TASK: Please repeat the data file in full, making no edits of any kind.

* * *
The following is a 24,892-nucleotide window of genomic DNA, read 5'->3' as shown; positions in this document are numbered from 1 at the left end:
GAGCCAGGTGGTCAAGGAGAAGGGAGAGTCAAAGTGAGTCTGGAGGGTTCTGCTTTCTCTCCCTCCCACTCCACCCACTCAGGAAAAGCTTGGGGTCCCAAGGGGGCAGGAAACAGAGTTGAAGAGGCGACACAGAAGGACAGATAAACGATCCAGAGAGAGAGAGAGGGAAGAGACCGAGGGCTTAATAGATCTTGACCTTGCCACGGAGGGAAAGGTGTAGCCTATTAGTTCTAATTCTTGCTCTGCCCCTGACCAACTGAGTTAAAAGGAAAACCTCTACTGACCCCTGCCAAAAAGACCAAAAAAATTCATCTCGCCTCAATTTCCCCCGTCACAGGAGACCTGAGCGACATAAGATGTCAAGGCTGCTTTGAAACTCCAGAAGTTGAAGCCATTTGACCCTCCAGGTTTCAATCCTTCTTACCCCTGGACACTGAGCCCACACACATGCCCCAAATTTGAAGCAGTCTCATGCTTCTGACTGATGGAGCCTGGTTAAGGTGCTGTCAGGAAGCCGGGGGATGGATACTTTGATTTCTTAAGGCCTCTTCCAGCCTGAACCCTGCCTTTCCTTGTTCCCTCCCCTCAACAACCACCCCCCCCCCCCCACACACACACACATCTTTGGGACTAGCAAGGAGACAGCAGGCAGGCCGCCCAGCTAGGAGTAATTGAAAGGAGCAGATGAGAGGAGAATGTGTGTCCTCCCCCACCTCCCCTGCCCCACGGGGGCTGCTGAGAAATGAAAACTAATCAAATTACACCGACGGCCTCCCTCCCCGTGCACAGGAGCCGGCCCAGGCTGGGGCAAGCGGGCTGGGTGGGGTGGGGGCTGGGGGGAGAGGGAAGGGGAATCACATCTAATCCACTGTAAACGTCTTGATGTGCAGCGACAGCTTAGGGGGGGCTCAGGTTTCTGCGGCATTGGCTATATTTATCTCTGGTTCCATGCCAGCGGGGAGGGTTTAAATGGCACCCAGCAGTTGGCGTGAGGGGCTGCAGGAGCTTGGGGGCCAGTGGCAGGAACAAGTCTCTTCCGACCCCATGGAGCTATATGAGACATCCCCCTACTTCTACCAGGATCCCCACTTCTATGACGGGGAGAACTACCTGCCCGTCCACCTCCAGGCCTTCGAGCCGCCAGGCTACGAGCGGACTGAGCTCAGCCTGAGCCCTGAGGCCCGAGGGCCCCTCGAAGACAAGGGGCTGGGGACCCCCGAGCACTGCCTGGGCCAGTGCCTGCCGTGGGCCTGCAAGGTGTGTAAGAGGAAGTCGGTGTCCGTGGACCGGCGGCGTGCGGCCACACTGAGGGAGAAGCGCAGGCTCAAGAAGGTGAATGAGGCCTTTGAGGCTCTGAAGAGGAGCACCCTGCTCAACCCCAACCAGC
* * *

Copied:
The following is a 24,892-nucleotide window of genomic DNA, read 5'->3' as shown; positions in this document are numbered from 1 at the left end:
GAGCCAGGTGGTCAAGGAGAAGGGAGAGTCAAAGTGAGTCTGGAGGGTTCTGCTTTCTCTCCCTCCCACTCCACCCACTCAGGAAAAGCTTGGGGTCCCAAGGGGGCAGGAAACAGAGTTGAAGAGGCGACACAGAAGGACAGATAAACGATCCAGAGAGAGAGAGAGGGAAGAGACCGAGGGCTTAATAGATCTTGACCTTGCCACGGAGGGAAAGGTGTAGCCTATTAGTTCTAATTCTTGCTCTGCCCCTGACCAACTGAGTTAAAAGGAAAACCTCTACTGACCCCTGCCAAAAAGACCAAAAAAATTCATCTCGCCTCAATTTCCCCCGTCACAGGAGACCTGAGCGACATAAGATGTCAAGGCTGCTTTGAAACTCCAGAAGTTGAAGCCATTTGACCCTCCAGGTTTCAATCCTTCTTACCCCTGGACACTGAGCCCACACACATGCCCCAAATTTGAAGCAGTCTCATGCTTCTGACTGATGGAGCCTGGTTAAGGTGCTGTCAGGAAGCCGGGGGATGGATACTTTGATTTCTTAAGGCCTCTTCCAGCCTGAACCCTGCCTTTCCTTGTTCCCTCCCCTCAACAACCACCCCCCCCCCCCCACACACACACACATCTTTGGGACTAGCAAGGAGACAGCAGGCAGGCCGCCCAGCTAGGAGTAATTGAAAGGAGCAGATGAGAGGAGAATGTGTGTCCTCCCCCACCTCCCCTGCCCCACGGGGGCTGCTGAGAAATGAAAACTAATCAAATTACACCGACGGCCTCCCTCCCCGTGCACAGGAGCCGGCCCAGGCTGGGGCAAGCGGGCTGGGTGGGGTGGGGGCTGGGGGGAGAGGGAAGGGGAATCACATCTAATCCACTGTAAACGTCTTGATGTGCAGCGACAGCTTAGGGGGGGCTCAGGTTTCTGCGGCATTGGCTATATTTATCTCTGGTTCCATGCCAGCGGGGAGGGTTTAAATGGCACCCAGCAGTTGGCGTGAGGGGCTGCAGGAGCTTGGGGGCCAGTGGCAGGAACAAGTCTCTTCCGACCCCATGGAGCTATATGAGACATCCCCCTACTTCTACCAGGATCCCCACTTCTATGACGGGGAGAACTACCTGCCCGTCCACCTCCAGGCCTTCGAGCCGCCAGGCTACGAGCGGACTGAGCTCAGCCTGAGCCCTGAGGCCCGAGGGCCCCTCGAAGACAAGGGGCTGGGGACCCCCGAGCACTGCCTGGGCCAGTGCCTGCCGTGGGCCTGCAAGGTGTGTAAGAGGAAGTCGGTGTCCGTGGACCGGCGGCGTGCGGCCACACTGAGGGAGAAGCGCAGGCTCAAGAAGGTGAATGAGGCCTTTGAGGCTCTGAAGAGGAGCACCCTGCTCAACCCCAACCAGC